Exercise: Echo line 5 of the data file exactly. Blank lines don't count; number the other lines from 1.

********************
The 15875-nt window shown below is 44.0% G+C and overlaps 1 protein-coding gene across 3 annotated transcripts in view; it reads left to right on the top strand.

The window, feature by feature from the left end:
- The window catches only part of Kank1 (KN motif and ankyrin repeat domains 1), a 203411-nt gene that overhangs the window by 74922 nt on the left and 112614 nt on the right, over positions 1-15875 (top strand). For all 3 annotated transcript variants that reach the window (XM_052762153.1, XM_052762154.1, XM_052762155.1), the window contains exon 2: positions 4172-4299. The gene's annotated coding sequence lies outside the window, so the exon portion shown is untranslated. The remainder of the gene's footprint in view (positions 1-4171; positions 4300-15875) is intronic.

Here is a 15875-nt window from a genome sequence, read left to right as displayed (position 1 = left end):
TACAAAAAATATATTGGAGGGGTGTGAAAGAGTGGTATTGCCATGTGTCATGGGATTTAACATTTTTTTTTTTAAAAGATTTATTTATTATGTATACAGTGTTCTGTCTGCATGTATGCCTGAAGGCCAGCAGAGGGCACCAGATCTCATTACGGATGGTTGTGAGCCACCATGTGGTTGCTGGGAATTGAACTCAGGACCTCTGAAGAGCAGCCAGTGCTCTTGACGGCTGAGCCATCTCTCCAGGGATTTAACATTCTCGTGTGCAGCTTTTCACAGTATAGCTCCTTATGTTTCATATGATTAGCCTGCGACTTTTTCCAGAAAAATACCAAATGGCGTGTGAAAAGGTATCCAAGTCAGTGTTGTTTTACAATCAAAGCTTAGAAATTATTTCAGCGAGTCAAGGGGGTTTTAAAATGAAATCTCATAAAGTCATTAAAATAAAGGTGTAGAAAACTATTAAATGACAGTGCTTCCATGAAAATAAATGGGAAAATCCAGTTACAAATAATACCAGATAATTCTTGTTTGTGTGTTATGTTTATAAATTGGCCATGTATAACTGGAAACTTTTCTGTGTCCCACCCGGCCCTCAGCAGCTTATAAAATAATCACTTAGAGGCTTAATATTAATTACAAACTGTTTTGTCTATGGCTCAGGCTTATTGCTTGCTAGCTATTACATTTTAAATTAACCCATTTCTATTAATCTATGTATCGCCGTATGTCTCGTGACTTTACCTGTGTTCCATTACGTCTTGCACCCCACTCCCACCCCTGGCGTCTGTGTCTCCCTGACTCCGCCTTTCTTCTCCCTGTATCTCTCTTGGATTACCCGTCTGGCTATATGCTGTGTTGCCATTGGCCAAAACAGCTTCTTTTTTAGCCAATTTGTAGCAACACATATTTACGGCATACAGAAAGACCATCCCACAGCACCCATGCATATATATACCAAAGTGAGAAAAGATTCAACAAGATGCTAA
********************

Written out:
TACAAAAAATATATTGGAGGGGTGTGAAAGAGTGGTATTGCCATGTGTCATGGGATTTAACATTTTTTTTTTTAAAAGATTTATTTATTATGTATACAGTGTTCTGTCTGCATGTATGCCTGAAGGCCAGCAGAGGGCACCAGATCTCATTACGGATGGTTGTGAGCCACCATGTGGTTGCTGGGAATTGAACTCAGGACCTCTGAAGAGCAGCCAGTGCTCTTGACGGCTGAGCCATCTCTCCAGGGATTTAACATTCTCGTGTGCAGCTTTTCACAGTATAGCTCCTTATGTTTCATATGATTAGCCTGCGACTTTTTCCAGAAAAATACCAAATGGCGTGTGAAAAGGTATCCAAGTCAGTGTTGTTTTACAATCAAAGCTTAGAAATTATTTCAGCGAGTCAAGGGGGTTTTAAAATGAAATCTCATAAAGTCATTAAAATAAAGGTGTAGAAAACTATTAAATGACAGTGCTTCCATGAAAATAAATGGGAAAATCCAGTTACAAATAATACCAGATAATTCTTGTTTGTGTGTTATGTTTATAAATTGGCCATGTATAACTGGAAACTTTTCTGTGTCCCACCCGGCCCTCAGCAGCTTATAAAATAATCACTTAGAGGCTTAATATTAATTACAAACTGTTTTGTCTATGGCTCAGGCTTATTGCTTGCTAGCTATTACATTTTAAATTAACCCATTTCTATTAATCTATGTATCGCCGTATGTCTCGTGACTTTACCTGTGTTCCATTACGTCTTGCACCCCACTCCCACCCCTGGCGTCTGTGTCTCCCTGACTCCGCCTTTCTTCTCCCTGTATCTCTCTTGGATTACCCGTCTGGCTATATGCTGTGTTGCCATTGGCCAAAACAGCTTCTTTTTTAGCCAATTTGTAGCAACACATATTTACGGCATACAGAAAGACCATCCCACAGCACCCATGCATATATATACCAAAGTGAGAAAAGATTCAACAAGATGCTAA